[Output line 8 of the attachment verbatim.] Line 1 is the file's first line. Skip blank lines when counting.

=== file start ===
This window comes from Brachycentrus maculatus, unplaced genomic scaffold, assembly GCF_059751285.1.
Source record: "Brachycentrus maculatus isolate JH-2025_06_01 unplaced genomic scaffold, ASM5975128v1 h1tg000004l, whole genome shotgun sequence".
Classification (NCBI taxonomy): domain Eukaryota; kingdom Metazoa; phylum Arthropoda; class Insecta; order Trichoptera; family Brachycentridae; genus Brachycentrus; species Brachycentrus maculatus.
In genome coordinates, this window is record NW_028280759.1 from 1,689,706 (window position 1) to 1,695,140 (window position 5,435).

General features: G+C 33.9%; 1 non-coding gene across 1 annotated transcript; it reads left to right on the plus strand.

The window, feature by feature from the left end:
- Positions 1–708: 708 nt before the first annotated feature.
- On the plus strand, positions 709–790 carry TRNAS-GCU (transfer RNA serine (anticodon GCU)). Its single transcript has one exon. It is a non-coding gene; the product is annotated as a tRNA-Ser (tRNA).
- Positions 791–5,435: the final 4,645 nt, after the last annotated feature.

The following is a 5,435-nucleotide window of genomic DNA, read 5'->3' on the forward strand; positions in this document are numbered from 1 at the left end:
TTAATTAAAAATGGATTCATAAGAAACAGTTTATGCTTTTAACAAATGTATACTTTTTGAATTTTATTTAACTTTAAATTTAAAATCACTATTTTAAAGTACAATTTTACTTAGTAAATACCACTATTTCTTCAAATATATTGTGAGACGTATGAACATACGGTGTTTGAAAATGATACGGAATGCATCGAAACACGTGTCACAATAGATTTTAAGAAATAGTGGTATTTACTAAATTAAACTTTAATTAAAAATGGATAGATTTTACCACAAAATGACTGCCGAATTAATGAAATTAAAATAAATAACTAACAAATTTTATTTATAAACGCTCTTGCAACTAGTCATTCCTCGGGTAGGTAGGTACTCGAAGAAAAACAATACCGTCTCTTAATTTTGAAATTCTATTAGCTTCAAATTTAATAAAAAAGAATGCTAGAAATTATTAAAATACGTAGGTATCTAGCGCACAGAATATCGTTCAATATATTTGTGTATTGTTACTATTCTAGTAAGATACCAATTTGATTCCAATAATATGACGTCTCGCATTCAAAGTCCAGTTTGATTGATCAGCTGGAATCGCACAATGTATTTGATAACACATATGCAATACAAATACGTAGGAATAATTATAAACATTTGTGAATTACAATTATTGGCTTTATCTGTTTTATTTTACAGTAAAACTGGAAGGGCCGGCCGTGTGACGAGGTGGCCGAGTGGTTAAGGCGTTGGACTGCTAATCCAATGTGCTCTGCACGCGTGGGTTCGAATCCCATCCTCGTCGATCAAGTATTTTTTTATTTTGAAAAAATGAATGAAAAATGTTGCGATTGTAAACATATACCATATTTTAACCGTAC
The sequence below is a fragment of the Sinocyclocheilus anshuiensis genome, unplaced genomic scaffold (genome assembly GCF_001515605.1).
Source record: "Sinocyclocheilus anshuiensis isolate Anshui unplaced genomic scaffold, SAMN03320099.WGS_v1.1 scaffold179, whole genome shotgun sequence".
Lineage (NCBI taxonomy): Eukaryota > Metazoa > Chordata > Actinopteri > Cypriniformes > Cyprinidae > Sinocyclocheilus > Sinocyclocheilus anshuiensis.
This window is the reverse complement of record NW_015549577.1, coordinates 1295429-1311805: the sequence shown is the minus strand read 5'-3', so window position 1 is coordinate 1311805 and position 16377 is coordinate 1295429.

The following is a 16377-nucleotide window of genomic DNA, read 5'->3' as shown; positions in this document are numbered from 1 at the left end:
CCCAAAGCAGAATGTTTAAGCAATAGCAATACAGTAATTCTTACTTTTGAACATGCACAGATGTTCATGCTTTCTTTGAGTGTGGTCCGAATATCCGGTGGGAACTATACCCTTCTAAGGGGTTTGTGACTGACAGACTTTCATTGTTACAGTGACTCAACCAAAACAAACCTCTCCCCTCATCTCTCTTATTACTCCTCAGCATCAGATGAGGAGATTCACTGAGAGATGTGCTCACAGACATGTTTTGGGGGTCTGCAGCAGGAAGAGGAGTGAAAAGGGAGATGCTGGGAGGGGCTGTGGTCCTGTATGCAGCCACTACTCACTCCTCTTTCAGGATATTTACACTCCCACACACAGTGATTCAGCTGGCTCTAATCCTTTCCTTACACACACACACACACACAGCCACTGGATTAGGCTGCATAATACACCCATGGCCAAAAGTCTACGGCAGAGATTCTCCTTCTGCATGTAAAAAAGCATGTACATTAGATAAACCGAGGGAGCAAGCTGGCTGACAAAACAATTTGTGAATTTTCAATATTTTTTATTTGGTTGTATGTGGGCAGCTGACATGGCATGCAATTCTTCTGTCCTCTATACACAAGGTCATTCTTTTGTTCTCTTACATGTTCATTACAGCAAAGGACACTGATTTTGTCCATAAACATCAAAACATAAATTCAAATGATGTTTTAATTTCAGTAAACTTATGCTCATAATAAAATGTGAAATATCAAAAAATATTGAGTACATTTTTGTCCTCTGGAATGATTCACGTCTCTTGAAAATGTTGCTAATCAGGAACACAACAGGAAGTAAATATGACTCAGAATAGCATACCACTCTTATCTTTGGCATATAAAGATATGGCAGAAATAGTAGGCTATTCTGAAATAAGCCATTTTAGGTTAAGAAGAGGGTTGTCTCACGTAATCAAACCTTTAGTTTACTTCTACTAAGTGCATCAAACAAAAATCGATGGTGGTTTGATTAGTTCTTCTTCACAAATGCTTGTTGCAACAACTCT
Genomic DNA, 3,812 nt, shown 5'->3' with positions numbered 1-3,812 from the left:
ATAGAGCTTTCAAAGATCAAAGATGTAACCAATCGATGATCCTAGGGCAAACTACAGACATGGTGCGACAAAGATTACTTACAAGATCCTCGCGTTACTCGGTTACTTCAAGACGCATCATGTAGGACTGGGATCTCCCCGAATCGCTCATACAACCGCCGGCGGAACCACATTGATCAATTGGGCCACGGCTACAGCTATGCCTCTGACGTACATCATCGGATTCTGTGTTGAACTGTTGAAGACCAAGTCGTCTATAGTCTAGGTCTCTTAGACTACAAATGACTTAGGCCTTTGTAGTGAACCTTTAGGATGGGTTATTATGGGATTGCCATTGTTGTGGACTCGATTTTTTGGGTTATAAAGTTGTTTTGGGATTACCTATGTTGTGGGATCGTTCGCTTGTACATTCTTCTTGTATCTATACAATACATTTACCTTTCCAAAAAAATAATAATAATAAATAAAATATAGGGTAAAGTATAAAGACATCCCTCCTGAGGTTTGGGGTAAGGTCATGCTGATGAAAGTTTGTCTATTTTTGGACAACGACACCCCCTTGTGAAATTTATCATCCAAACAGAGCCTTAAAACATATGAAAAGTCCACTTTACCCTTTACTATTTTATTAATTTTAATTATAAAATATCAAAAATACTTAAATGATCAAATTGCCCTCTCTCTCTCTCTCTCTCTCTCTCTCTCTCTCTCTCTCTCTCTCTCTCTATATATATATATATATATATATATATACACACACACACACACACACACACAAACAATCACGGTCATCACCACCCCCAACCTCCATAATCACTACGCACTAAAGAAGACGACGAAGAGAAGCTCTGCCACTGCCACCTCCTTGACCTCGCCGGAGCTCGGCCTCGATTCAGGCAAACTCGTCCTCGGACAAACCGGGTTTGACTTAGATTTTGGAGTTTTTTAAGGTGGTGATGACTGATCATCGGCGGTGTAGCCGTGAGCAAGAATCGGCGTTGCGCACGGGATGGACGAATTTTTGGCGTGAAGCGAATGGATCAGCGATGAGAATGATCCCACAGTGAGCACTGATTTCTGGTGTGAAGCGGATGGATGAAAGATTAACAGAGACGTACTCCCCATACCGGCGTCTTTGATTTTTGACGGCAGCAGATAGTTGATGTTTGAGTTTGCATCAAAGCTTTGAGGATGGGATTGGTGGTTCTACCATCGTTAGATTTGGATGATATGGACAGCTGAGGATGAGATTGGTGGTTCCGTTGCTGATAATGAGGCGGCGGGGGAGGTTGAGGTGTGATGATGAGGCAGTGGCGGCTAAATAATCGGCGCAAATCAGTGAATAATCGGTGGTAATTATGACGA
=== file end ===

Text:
- On the plus strand, positions 709–790 carry TRNAS-GCU (transfer RNA serine (anticodon GCU)). Its single transcript has one exon. It is a non-coding gene; the product is annotated as a tRNA-Ser (tRNA).